The Bubbled Plastic Print: A New Approach to Printmaking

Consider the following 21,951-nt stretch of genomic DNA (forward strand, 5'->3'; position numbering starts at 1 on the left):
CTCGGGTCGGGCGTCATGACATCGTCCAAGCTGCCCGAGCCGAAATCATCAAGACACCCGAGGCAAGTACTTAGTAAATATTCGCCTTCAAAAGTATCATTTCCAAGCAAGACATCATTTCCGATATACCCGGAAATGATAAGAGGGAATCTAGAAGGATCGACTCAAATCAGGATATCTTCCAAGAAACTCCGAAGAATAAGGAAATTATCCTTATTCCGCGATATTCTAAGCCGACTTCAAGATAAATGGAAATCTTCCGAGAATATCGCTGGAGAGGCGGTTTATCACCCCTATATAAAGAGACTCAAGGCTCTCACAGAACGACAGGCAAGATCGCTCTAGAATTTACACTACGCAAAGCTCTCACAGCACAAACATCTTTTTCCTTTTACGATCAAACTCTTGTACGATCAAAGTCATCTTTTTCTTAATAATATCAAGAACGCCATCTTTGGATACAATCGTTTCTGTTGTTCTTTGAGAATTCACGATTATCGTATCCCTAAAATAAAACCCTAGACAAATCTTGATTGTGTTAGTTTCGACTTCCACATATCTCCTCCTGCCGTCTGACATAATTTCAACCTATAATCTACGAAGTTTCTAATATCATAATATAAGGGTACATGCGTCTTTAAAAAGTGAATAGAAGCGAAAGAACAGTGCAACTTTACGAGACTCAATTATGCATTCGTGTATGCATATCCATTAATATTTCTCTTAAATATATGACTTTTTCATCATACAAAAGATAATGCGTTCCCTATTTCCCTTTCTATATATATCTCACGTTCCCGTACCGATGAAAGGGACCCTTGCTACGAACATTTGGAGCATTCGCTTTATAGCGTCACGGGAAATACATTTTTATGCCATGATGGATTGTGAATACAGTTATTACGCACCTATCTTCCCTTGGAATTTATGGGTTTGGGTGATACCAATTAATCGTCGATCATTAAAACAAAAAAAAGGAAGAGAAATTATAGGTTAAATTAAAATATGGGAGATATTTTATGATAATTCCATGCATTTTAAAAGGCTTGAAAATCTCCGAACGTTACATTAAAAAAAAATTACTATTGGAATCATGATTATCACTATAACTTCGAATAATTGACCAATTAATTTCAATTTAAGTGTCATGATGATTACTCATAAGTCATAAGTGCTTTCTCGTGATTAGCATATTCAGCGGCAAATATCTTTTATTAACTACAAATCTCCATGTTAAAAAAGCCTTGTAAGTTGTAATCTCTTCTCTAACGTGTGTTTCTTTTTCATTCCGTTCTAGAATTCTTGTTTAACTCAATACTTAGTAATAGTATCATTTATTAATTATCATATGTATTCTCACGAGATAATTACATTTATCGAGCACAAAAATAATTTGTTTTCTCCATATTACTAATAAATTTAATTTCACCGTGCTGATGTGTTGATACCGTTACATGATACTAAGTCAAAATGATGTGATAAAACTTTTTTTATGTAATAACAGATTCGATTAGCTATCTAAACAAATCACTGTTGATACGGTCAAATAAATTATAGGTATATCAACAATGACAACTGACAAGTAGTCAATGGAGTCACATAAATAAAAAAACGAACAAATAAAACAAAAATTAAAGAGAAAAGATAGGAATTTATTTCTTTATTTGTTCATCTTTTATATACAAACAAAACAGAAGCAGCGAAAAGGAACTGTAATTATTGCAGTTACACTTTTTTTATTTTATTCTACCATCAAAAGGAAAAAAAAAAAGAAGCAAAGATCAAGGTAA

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<ul><li><p>Leonardo</p><p>The Bubbled Plastic Print: A New Approach to PrintmakingAuthor(s): Su LiehsiSource: Leonardo, Vol. 21, No. 4 (1988), pp. 425-428Published by: The MIT PressStable URL: http://www.jstor.org/stable/1578706 .Accessed: 16/06/2014 16:35</p><p>Your use of the JSTOR archive indicates your acceptance of the Terms &amp; Conditions of Use, available at .http://www.jstor.org/page/info/about/policies/terms.jsp</p><p> .JSTOR is a not-for-profit service that helps scholars, researchers, and students discover, use, and build upon a wide range ofcontent in a trusted digital archive. We use information technology and tools to increase productivity and facilitate new formsof scholarship. For more information about JSTOR, please contact support@jstor.org.</p><p> .</p><p>The MIT Press and Leonardo are collaborating with JSTOR to digitize, preserve and extend access toLeonardo.</p><p>http://www.jstor.org </p><p>This content downloaded from 62.122.79.78 on Mon, 16 Jun 2014 16:35:21 PMAll use subject to JSTOR Terms and Conditions</p><p>http://www.jstor.org/action/showPublisher?publisherCode=mitpresshttp://www.jstor.org/stable/1578706?origin=JSTOR-pdfhttp://www.jstor.org/page/info/about/policies/terms.jsphttp://www.jstor.org/page/info/about/policies/terms.jsp</p></li><li><p>The Bubbled Plastic Print: </p><p>A New Approach to Printmaking </p><p>Su Liehsi </p><p>Abstract-The bubbled plastic print is a new form of printmaking that has appeared in China in recent years. The author and inventor of this art form introduces its artistic characteristics as well as the materials and tools involved in its making. The techniques discussed can be useful to artists engaged in the field of printmaking. </p><p>4.-'- </p><p>Fig. 1. Chen Jongchin, Long, LongAgo, 53 x 23 cm, 1986. The block was prepared by cutting, nipping and scratching. It was then spread with colored printing inks and printed on non-absorbent art paper. </p><p>I. INTRODUCTION </p><p>Since its invention, the art of printing has developed a great variety of forms. This is due to the diversification of the material and to the introduction of new techniques. The 'bubbled plastic print', which was created by artists in Shangrao City, Jiangxi province, is a new form of printmaking that has been developed in China in recent years. </p><p>For its block, the bubbled plastic print uses 'bubbled plastic paper', which is a type of modern decorative material used in advertisements, plates and signs. Although bubbled plastic paper possesses the quality of ordinary paper, its </p><p>Su Liehsi (artist), Shangrao Cultural Center, 4 Wushan Ave, Shangrao, Jiangxi Province, China. </p><p>Manuscript solicited by Shao Dazhen. Received 22 July 1987. </p><p>components still fall into the scope of plastic products. In order to distinguish bubbled plastic paper from ordinary paper, we call the block made of this special type of paper 'bubbled plastic block' and the prints thereby produced 'bubbled plastic prints'. </p><p>Immediately after the bubbled plastic print was developed, it aroused great interest among art circles both in China and abroad. Hua Junwu, vice-chairman of the Chinese Artists' Association, referred to it as an invention in art. Li Pingfan, vice-chairman of the Chinese Graphic Artists' Association, declared: "The bubbled plastic print is a break- through in the field of printmaking. It has considerably facilitated the develop- ment of new forms." </p><p>By boldly using bubbled plastic paper in conjunction with new techniques, artists have succeeded in producing a special texture not found in other print </p><p>forms. Bubbled plastic prints also give full play to the artist's spontaneity. After seeing some bubbled plastic prints, Mr. Liuhon, a Japanese expert in graphic art, said in excitement: "No other form of graphic art can exert such artistic charm." </p><p>II. MATERIALS AND TOOLS </p><p>Bubbled Plastic Paper </p><p>Since bubbled plastic paper is soft, it is easy to cut. There are two kinds of bubbled plastic paper: the single-layered and the double-layered. Experiments with double-layered paper show that it is better to use the sides that originally were stuck together. </p><p>Hard-Pointed Cutting Tools </p><p>Pens, pencils and ballpoint pens have the advantage of not tearing the paper. To achieve a variety of effects, one may </p><p>? 1988 ISAST Pergamon Press pic. Printed in Great Britain. 0024-094X/88 $3.00+0.00 </p><p>LEONARDO, Vol. 21, No. 4, pp. 425-428,1988 </p><p>This content downloaded from 62.122.79.78 on Mon, 16 Jun 2014 16:35:21 PMAll use subject to JSTOR Terms and Conditions</p><p>http://www.jstor.org/page/info/about/policies/terms.jsp</p></li><li><p>also use cutting tools of all shapes and sizes made of wood or bamboo (Fig. 1). </p><p>Printing Paper </p><p>For water printing, one can use various water-absorbing papers, such as China's Xuanzhi paper, Korean paper or filtering paper. For oil printing, one should use paper that has a smooth surface and does not absorb water. </p><p>Colors </p><p>The various condensed and tubed paints used in advertisements (these are generally powdery, sticky and soluble in water) and watercolors can be used in water printing. Various printing inks can be used in oil printing. </p><p>Printing Base </p><p>Any plate bigger than the block can be used as the printing base. The same plate can be used for different blocks. </p><p>Water-Printing Tools </p><p>The tools needed for water printing include a towel, a household sprinkler, clean water, paste, some drawing pins, a number of middle- and small-sized oil painting brushes and writing brushes, a </p><p>solid cloth roll 15 cm in width and 5 cm in diameter, and newspaper. </p><p>Oil-Printing Tools </p><p>For oil printing, one needs a number of large-, middle- and small-sized printing rolls, some middle- and small-sized oil- painting brushes, gasoline, kerosene, paste and a cloth roll. </p><p>III. PREPARING THE BLOCKS </p><p>Before cutting the paper, rub its surface back and forth with a dry towel until the surface has lost its shine. This will ensure that the watercolors can be absorbed evenly. Then cut the bubbled plastic paper into a piece the same size as the drawing. (If registering is involved, cut out several pieces.) </p><p>Use carbon paper to print the outline of the drawing onto the cutout piece (or pieces) of rubbed bubbled plastic paper and then begin cutting the block. If the reverse side of the drawing is the same as the front, the artist may also draw the picture directly on the bubbled plastic paper with writing brushes. </p><p>When cutting the block with hard- pointed pens, first cut out the outline and then the details, according to the design. Lines may vary from long to short, from curved to straight. All the lines that appear in the sketch can be cut into the </p><p>I k ~. U 1. </p><p>Fig. 2. Zhen Jinming, ExLibris, 11 x 9 cm, 1986. The desired figure was first cut on bubbled plastic paper about the size of the finished picture. The bubbled plastic paper was then rubbed, spread with </p><p>poster colors and water-printed on filtering paper. </p><p>block, if the point and sides of the cutting tools are used together, as is done in Chinese water-ink drawing. For special effects, the artist may use hard-pointed cutting tools of all sizes and shapes to produce traces (i.e. marks made by pressing) the same way as one applies a seal (Fig. 2). </p><p>When preparing the block, the artist can do controlled handwork to bring about unexpected textures (Figs 3, 4). The main techniques are outlined as follows: </p><p>Nipping and Scratching </p><p>Nipping and scratching on the block leave a network of cracks, which will produce textures similar to those of rocks, grass, twigs, wrinkled skin, etc. The cracks will vary according to the extent of the nipping and scratching. </p><p>Rubbing </p><p>Hand-rubbing in limited areas leaves rich and delicately interwoven cracks. To do this, cut out the areas to be rubbed and fit them back into the block after rubbing. </p><p>Rolling </p><p>Bubbled plastic paper may be regarded as either horizontal or vertical with respect to its strength. Roll and press the block in the vertical direction and it will present a large number of roughly parallel cracks, which in turn will produce fine textures similar to veins in wood. Rolling and pressing in the horizontal direction will leave a network of wavelike cracks, which will produce textures similar to the gentle flow of water. </p><p>Folding </p><p>Folding the block adds a decorative touch, especially in regard to stamping designs on clothes. It is often amazing to see how much is achieved with so little effort. </p><p>IV. PRINTING REQUIREMENTS </p><p>Water Printing To fix the block, put a small amount of </p><p>paste on the back of the prepared block and stick it on a plate. Cover the block with a piece of printing paper that is a few centimeters longer and wider than the block. Wet the paper with a household sprinkler and smooth it out. Then along one side of the paper put a slip of bubbled </p><p>Su Liehsi, Bubbled Plastic Print 426 </p><p>*'';|l *-s_- ,_,, </p><p>&gt; j .__ }_ ^,t </p><p>. ,i. ;'- W -.. </p><p>:.." w_f-t.Pi: #Ps e|ws,,_,msg. . </p><p>This content downloaded from 62.122.79.78 on Mon, 16 Jun 2014 16:35:21 PMAll use subject to JSTOR Terms and Conditions</p><p>http://www.jstor.org/page/info/about/policies/terms.jsp</p></li><li><p>plastic paper 2 cm in width and fix it with drawing pins. Finally, pull the paper off the block toward the fixed side. Wait until the small puddles of water have dis- appeared before starting the printing. </p><p>After applying the paints to the block with oil-painting brushes or writing brushes, place the paper back on the block. Then use newspaper to cover the areas that are to be printed. Next, move the cloth roll evenly over the surface. The paints on the block will be printed onto the picture. When printing, do not put too much water into the paint or press too hard on the cloth roll. To maintain the textures of the block, clean the block after each print is made. In registering, one has only to fit the second block onto the first (Fig. 5). </p><p>Oil Printing </p><p>The method of fixing the block for oil printing is the same as in water printing. The diluted printing ink should be applied thinly rather than thickly. When applying colors to the block, choose different printing rolls or oil-painting brushes according to the sizes of the color patches. Move the cloth roll repeatedly until the ideal effect has been achieved. Do not press too hard. When the printing is finished, the printing ink left on the block must be cleaned off immediately with gasoline. If registering is involved, put some drying oil into the diluted printing ink and clean the block after each print is made. There is no difference between oil printing and water printing with respect to registering. </p><p>Multiple Uses of One Block </p><p>The bubbled plastic block is soft and elastic, which makes it possible to produce a variety of effects by varying the pressure exerted on the cloth roll. This method, if employed properly, will produce delicate and subtle changes in the colors. </p><p>Preservation of the Block </p><p>After a number of prints have been made, pull the cleaned block off the plate and put it into a paper bag. Then write down the title of the work before storing the block in a box specially made for this purpose. </p><p>The technique of the bubbled plastic print has become widespread in China. We hope that it will appeal to the interest of the general public as well as graphic arts circles in other countries and thereby be developed further. </p><p>EK4 3RInS * . ---jrps i 19tsS . </p><p>Fig. 3. Su Liehsi, ExLibris, 9 x 8 cm, 1986. The desired figure was first cut on bubbled plastic paper about the size of the finished picture. The bubbled plastic paper was rolled and folded, then spread </p><p>with poster colors and water-printed on Korean paper. </p><p>Fig. 4. Chen Jinnan, Ex Librs, 9 x 8 cm, 1986. The desired figure was cut on bubbled plastic paper about the size of the final picture. The bubbled plastic paper was rolled, nipped and scratched, then </p><p>spread with condensed paints and water-printed on filtering paper. </p><p>Su Liehsi, Bubbled Plastic Print 427 </p><p>This content downloaded from 62.122.79.78 on Mon, 16 Jun 2014 16:35:21 PMAll use subject to JSTOR Terms and Conditions</p><p>http://www.jstor.org/page/info/about/policies/terms.jsp</p></li><li><p>~~IIbl~ </p><p>rIp, </p><p>Fig. 5. Su Liehsi, A Region ofRivers andLakes, 52 x 36 cm, 1985. The outlines were first cut with hard pointed pens on bubbled plastic paper about the same size as the picture. The rolled plastic paper was then cut into bar-like pieces, the desired forms stuck on and the image water-printed on Chinese Xuanzhi paper </p><p>with poster colors. </p><p>Su Liehsi, Bubbled Plastic Print </p><p>l </p><p>428 </p><p>This content downloaded from 62.122.79.78 on Mon, 16 Jun 2014 16:35:21 PMAll use subject to JSTOR Terms and Conditions</p><p>http://www.jstor.org/page/info/about/policies/terms.jsp</p><p>Article Contentsp. [425]p. 426p. 427p. 428</p><p>Issue Table of ContentsLeonardo, Vol. 21, No. 4 (1988), pp. 341-470Front Matter [pp. 360 - 468]Editorial: The Arts and Science and Technology: Problems and Prospects [pp. 341 - 342]Artists' ArticlesSculpting with Computer Graphics: An Approach to the Design and Fabrication of Abstract Sculpture [pp. 343 - 350]Drawing Conclusions: A Syntactic Approach toward Understanding Reality [pp. 351 - 359]</p><p>Artists' NotesArt and Context: A Personal View [pp. 361 - 366]Language as Still Life: From Video to Painting [pp. 367 - 370]OK Research, OK Genetic Engineering, Bad Information: Information Art Describes Technology [pp. 371 - 375]</p><p>Sound, Music, Science and TechnologyWilderness as Reentrant Form: Thoughts on the Future of Electronic Art and Nature [pp. 377 - 382]The Fire of "Prometheus": Music-Kinetic Art Experiments in the USSR [pp. 383 - 396]Instruments to Perform Color-Music: Two Centuries of Technological Experimentation [pp. 397 - 406]</p><p>Skinner on Creativity: A Critical Commentary [pp. 407 - 412]Half-Brained Ideas about Education: Thinking and Learning with Both the Left and Right Brain in a Visual Culture [pp. 413 - 419]General NoteThe Game-as-Art Form: Historic Roots and Recent Trends [pp. 421 - 423]</p><p>Technical NoteThe Bubbled Plastic Print: A New Approach to Printmaking [pp. 425 - 428]</p><p>Historical Perspectives on the Arts, Sciences and TechnologyAn Apparent Conflict between Art and Science: The Case of Aleksandr Porfir'evich Borodin (1833-1887) [pp. 429 - 436]</p><p>Theoretical Perspectives on the Arts, Sciences and TechnologyThe Anatomy of Painting Style: Description with Computer Rules [pp. 437 - 444]A Rule System for Analysis in the Visual Arts [pp. 445 - 452]</p><p>Art/Science ForumModern Organic Materials Meeting [p. 453]Computational Musicology in Italy [pp. 454 - 456]</p><p>Current LiteratureBooks Received [p. 465]Publications [pp. 465 - 467]</p><p>Book Reviewsuntitled [pp. 457 - 458]untitled [p. 458]untitled [pp. 458 - 459]untitled [pp. 459 - 460]untitled [p. 460]untitled [pp. 460 - 461]untitled [pp. 461 - 462]untitled [p. 462]untitled [pp. 462 - 463]untitled [p. 463]Comment by Shao Dazhen, Editor of Art [pp. 463 - 464]</p><p>Short Reviewsuntitled [p. 464]untitled [p. 464]untitled [p. 464]untitled [p. 464]untitled [p. 464]untitled [p. 464]untitled [pp. 464 - 465]</p><p>CommentariesComment on Artists' Rights [p. 469]Comments on "Touching the Sky" [pp. 469 - 470]Comments on "Fractal Images" [p. 470]</p><p>Back Matter</p></li></ul>